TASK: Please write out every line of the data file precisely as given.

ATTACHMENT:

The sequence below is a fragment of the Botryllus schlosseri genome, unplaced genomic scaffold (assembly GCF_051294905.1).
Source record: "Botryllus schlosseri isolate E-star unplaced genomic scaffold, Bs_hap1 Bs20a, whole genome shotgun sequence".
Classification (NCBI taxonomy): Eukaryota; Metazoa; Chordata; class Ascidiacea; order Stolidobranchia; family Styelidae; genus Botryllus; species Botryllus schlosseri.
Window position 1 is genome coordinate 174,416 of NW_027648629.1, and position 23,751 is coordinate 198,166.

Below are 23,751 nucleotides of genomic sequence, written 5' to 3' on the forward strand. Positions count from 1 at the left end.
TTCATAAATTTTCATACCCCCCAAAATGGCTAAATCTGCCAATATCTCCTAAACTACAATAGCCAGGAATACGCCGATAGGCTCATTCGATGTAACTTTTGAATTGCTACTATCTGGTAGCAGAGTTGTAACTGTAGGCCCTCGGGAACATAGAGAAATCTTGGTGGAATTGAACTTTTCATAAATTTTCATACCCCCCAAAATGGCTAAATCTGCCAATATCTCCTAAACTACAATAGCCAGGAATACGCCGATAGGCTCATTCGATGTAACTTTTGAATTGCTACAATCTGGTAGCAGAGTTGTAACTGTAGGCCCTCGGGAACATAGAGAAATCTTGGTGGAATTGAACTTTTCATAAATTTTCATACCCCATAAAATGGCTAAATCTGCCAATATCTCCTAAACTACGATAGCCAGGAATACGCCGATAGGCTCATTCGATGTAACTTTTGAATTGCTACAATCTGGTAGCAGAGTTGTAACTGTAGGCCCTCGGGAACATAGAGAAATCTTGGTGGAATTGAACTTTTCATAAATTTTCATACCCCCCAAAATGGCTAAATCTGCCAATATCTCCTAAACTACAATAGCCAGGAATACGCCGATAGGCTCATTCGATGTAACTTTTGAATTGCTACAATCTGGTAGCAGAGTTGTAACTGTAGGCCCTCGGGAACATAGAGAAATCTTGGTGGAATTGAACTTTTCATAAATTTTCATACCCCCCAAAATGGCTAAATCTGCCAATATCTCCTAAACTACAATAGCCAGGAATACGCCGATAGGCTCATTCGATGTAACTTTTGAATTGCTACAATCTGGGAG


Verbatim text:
The sequence below is a fragment of the Botryllus schlosseri genome, unplaced genomic scaffold (assembly GCF_051294905.1).
Source record: "Botryllus schlosseri isolate E-star unplaced genomic scaffold, Bs_hap1 Bs20a, whole genome shotgun sequence".
Classification (NCBI taxonomy): Eukaryota; Metazoa; Chordata; class Ascidiacea; order Stolidobranchia; family Styelidae; genus Botryllus; species Botryllus schlosseri.
Window position 1 is genome coordinate 174,416 of NW_027648629.1, and position 23,751 is coordinate 198,166.

Below are 23,751 nucleotides of genomic sequence, written 5' to 3' on the forward strand. Positions count from 1 at the left end.
TTCATAAATTTTCATACCCCCCAAAATGGCTAAATCTGCCAATATCTCCTAAACTACAATAGCCAGGAATACGCCGATAGGCTCATTCGATGTAACTTTTGAATTGCTACTATCTGGTAGCAGAGTTGTAACTGTAGGCCCTCGGGAACATAGAGAAATCTTGGTGGAATTGAACTTTTCATAAATTTTCATACCCCCCAAAATGGCTAAATCTGCCAATATCTCCTAAACTACAATAGCCAGGAATACGCCGATAGGCTCATTCGATGTAACTTTTGAATTGCTACAATCTGGTAGCAGAGTTGTAACTGTAGGCCCTCGGGAACATAGAGAAATCTTGGTGGAATTGAACTTTTCATAAATTTTCATACCCCATAAAATGGCTAAATCTGCCAATATCTCCTAAACTACGATAGCCAGGAATACGCCGATAGGCTCATTCGATGTAACTTTTGAATTGCTACAATCTGGTAGCAGAGTTGTAACTGTAGGCCCTCGGGAACATAGAGAAATCTTGGTGGAATTGAACTTTTCATAAATTTTCATACCCCCCAAAATGGCTAAATCTGCCAATATCTCCTAAACTACAATAGCCAGGAATACGCCGATAGGCTCATTCGATGTAACTTTTGAATTGCTACAATCTGGTAGCAGAGTTGTAACTGTAGGCCCTCGGGAACATAGAGAAATCTTGGTGGAATTGAACTTTTCATAAATTTTCATACCCCCCAAAATGGCTAAATCTGCCAATATCTCCTAAACTACAATAGCCAGGAATACGCCGATAGGCTCATTCGATGTAACTTTTGAATTGCTACAATCTGGGAG